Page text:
The frequency and degree of expression of Carabelli’s trait on the permanent maxillary molars in a sample of Turkish individuals
Keywords:Tooth abnormalities, Carabelli anomaly, asymmetry, biological variation, population, permanent dentition
Aim: Carabelli’s trait, a morphological feature on the mesiopalatal surface of the maxillary molars, has importance in anthropology, forensic sciences, and clinical dentistry. The aim of this study was to find the frequency and degree of expression of Carabelli’s trait and to assess the asymmetry of the trait, on three permanent maxillary molars in a sample of Turkish individuals.
Methodology: Carabelli’s trait was evaluated using Dahlberg’s eight-grade scale on 462 subjects. Data were analyzed using a chi-square test.
Results: The frequencies in the total, positive and negative expressions of the trait were, respectively, 64.5%, 37.7% and 26.8% on the first molars, 27.1%, 19.6% and 7.6% on the second molars and 10.3%, 8.7% and 1.6% on the third molars. The occurrence of the trait on the first and second molars was more prevalent in males than in females. The trait was most frequently bilateral and symmetrical without significant sex differences, with varying degrees of asymmetry that increased from the first to the third molars. The frequencies of presence-absence asymmetry and any degree of asymmetry on the first molars were 5.3% and 15.7%, respectively.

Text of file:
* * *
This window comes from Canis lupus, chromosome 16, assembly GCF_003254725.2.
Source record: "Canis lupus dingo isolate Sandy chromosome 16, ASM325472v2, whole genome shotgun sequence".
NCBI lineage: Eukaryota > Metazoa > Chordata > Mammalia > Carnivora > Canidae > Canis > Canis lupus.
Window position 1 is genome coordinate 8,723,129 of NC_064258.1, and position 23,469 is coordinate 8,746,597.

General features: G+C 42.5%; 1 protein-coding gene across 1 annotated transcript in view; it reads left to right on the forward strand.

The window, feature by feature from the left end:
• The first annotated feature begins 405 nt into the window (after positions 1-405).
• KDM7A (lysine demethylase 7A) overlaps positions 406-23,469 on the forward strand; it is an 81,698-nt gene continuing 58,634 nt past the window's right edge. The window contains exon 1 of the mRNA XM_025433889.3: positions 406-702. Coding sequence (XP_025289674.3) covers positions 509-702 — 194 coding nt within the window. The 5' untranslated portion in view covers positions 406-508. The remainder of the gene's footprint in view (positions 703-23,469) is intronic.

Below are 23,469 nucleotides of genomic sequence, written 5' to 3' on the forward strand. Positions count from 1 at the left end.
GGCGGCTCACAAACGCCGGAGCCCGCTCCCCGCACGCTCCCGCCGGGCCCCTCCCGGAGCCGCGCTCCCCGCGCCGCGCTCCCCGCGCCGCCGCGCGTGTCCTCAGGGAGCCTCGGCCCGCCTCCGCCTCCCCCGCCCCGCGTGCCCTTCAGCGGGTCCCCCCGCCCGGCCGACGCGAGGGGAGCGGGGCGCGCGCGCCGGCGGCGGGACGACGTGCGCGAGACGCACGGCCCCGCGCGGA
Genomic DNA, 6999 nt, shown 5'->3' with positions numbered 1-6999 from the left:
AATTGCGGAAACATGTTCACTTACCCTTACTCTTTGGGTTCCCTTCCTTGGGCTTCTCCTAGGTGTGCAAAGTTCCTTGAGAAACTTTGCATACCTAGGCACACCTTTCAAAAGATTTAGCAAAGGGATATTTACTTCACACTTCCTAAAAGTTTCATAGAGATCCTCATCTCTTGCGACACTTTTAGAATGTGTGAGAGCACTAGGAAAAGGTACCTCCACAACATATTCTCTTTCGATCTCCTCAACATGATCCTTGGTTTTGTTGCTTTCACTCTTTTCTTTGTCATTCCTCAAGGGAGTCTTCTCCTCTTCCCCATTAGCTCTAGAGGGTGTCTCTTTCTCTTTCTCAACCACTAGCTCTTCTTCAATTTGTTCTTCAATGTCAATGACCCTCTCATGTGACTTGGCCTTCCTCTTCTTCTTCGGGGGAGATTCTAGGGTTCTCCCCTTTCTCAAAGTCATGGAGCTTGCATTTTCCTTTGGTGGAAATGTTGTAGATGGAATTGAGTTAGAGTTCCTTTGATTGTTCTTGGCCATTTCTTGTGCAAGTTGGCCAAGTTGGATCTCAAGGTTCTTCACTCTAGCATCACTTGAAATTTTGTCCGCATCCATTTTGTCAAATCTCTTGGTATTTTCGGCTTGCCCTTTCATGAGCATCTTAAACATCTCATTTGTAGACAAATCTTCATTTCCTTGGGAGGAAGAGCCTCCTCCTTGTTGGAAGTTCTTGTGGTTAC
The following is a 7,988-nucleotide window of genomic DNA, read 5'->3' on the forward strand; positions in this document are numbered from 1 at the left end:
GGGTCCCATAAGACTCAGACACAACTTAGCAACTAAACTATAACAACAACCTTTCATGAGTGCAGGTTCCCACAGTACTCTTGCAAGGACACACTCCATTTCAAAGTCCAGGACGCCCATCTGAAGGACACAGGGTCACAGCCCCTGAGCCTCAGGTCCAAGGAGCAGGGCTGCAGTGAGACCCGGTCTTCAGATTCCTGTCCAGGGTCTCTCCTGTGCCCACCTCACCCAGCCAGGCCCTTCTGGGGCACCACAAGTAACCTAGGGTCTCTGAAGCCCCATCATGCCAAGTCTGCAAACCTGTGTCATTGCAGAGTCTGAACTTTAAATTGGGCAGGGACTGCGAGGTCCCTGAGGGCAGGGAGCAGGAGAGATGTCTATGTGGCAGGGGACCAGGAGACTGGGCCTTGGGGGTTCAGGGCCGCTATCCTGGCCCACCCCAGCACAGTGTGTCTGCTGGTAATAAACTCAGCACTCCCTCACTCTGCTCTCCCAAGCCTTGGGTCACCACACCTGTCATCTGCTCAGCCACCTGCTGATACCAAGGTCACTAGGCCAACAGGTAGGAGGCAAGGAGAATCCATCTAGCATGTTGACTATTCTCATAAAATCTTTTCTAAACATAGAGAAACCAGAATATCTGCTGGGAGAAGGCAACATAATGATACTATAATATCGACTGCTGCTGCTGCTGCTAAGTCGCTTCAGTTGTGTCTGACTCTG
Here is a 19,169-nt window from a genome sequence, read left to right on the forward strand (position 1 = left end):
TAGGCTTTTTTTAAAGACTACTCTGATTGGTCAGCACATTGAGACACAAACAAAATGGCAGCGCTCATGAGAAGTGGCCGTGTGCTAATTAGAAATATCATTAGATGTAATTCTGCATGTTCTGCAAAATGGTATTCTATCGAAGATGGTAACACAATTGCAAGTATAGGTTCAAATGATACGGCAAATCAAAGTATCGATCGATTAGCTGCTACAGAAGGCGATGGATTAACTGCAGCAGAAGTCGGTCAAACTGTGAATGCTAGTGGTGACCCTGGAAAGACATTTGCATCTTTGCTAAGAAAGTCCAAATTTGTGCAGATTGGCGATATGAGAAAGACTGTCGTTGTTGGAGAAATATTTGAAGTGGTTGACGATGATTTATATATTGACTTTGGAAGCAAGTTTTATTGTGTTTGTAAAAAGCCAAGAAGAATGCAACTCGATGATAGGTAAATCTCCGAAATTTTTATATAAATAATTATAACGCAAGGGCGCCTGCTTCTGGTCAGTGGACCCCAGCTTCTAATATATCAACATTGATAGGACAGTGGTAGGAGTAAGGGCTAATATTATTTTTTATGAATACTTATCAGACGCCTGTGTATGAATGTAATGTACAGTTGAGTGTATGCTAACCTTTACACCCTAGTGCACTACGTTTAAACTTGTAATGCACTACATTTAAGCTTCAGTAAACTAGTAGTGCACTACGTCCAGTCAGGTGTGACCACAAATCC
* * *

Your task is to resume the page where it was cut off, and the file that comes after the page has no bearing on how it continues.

Conclusion: This study revealed a comparatively high frequency of Carabelli’s trait with a relatively low asymmetry in a contemporary Turkish sample. This data has the potential to be used for anthropological, forensic, and clinical purposes.
How to cite this article:
Yılancı HÖ, Özkan G, Akkaya N, Boyacıoğlu H. The frequency and degree of expression of Carabelli’s trait on the permanent maxillary molars in a sample of Turkish individuals. Int Dent Res 2022;12(3):112-9. https://doi.org/10.5577/intdentres.2022.vol12.no3.2
Linguistic Revision: The English in this manuscript has been checked by at least two professional editors, both native speakers of English.
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